By Carolyne B. Atangaza
David Segawa and Jane Mpologoma’s story is the stuff telenovelas are made of. The couple first met as two pre-adolescents at Agha Khan Primary School in Kampala. After many years, they finally reunited and made the decision to marry 22 years ago.
Segawa is the reserved one of the couple, the strong silent type. Living in a tight community of Ugandans in the United Kingdom, Segawa says his choice to stay single for most of his adult life often puzzled his friends. But he says he was waiting for the right person.
“I always met and tried to create relationships with other women but something was lacking,” Segawa says. And then he met his wife. “Mpologoma was not a stranger to me, she was my best friend’s sister (Kabaka Ronald Muwenda Mutebi) and when we started talking we remembered having met before in primary school and at Namirembe Cathedral where we worshipped together,” he recounts.
“Segawa and I were in the same class for about two years. I also used to see him at church and still there was never any suggestion that we might end up as husband and wife,” Mpologoma reveals.
That status subsequently changed when the two got a chance to work closely and spend more time together.
“In 1997, the Kabaka appointed Mpologoma to be the guest of honour of his birthday celebration in London. During the celebrations, she took time to pay a visit to the Kabaka’s grandmother with whom I was staying,” he recounts.
During the visit Segawa and Mpologoma talked and discovered they were both passionate about the preservation of their culture. As a matter of fact, Segawa was at the time involved in growing and spreading the activities of the newly launched Kabaka Foundation activities (a trust to promote, encourage and support cultural, educational, literacy, economic, social and charitable projects for the benefit of the public in Buganda and Uganda at large).
He talked to Mpologoma about establishing a chapter in Sweden where she was living. “She was receptive of the idea and she generously hosted me for two weeks when I made the trip to Sweden. When we started talking we discovered we had a lot in common. We had friends in common, had similar beliefs and values,” he recounts.
“I think this time laid a strong foundation for our marriage. Because none of us had ulterior motives, we were able to relate to each other in a genuine way. ” says Mpologoma.
Once the couple was clear on whether their personal beliefs were compatible, they decided to marry. “Popular culture has made us believe true love is something that comes fully packaged. But what I have discovered is love is a decision. A decision to place someone else’s wellbeing above yours. To love them even when you do not feel they deserve your love,” Segawa says.
This is the kind of love Mpologoma showed him from the beginning of the relationship and has been consistent for the 22 years. “When we decided to marry, I was living in the UK while she was living in Sweden. We were faced with the difficult decision of who should move and where we should settle as a family. But she generously offered to move even if that meant uprooting her life and starting all over again,” he reveals.
The couple tied the knot in 1998 and started a new life in the UK, a life the couple says has been filled with wonderful discoveries and learning to love each other better every day.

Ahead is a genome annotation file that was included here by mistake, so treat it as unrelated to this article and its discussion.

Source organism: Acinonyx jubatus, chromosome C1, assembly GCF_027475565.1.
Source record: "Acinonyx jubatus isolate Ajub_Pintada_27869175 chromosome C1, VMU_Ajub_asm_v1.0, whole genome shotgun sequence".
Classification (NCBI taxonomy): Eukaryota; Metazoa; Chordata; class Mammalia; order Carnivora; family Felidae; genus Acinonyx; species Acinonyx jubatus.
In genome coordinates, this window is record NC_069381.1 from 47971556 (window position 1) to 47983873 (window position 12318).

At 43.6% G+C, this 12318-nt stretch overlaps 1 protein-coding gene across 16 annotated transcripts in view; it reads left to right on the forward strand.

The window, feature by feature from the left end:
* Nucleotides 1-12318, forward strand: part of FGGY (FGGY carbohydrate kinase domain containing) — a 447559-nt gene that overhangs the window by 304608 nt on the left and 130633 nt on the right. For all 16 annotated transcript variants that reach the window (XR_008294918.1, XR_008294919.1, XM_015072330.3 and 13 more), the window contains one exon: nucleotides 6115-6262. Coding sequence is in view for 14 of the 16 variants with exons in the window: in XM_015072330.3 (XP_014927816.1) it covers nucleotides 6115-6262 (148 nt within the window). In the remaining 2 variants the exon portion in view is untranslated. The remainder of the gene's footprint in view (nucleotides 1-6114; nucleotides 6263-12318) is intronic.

What I love about her
“My wife is a very wise and intelligent person so people often seek her out for advice. She will give helpful advice to an entrepreneur, a doctor or a stay home mother. She has that special talent of putting things into perspective for everyone.
We are opposites, she is more extroverted than I and so she pulls me out of my shell. She makes me feel the best about myself. Everything is more fun when she is around,” he says.
Why she loves him
“God has gifted my husband with the qualities I value such integrity, patience, honesty, generosity and wisdom,” says Mpologoma.
The couple reveal they have learned to make decisions that are good for them even when they seem controversial to their family and friends. “When we got married in 1998, we opened a bank account and put everything in the same name. My friends thought I was making a mistake and told me so. But I stood by it. You see, it is good to have friends but you need to limit what you share with them and the amount of influence they have in your personal lives. Be careful not to fall prey to them,” cautions Segawa.
The couple’s biggest test came in 2018 when David Segawa fell ill and became immobilised. “One evening, he came from work complaining about a headache and went to bed. In the morning he could not walk. His body was paralysed. It was sudden and overwhelming. Doctors told us he would never be able to walk on his own again. They advised me to put him in a home for specialised care,” Jane Mpologoma recalls that life-changing moment with emotion.
After praying about it, she decided she would look after her husband herself. “I cooked for him, fed him and prayed over him. I wanted him to know nothing would ever change my love for him. With a lot of effort he started recovering and everyone was calling it a miracle, well maybe it was, but I also know it was the healing power of love. Because nothing can defy its power,” Mpologoma says.
Segawa fully recovered the use of his limbs; he moves and talks like nothing ever happened. Indeed who can defy the power of love?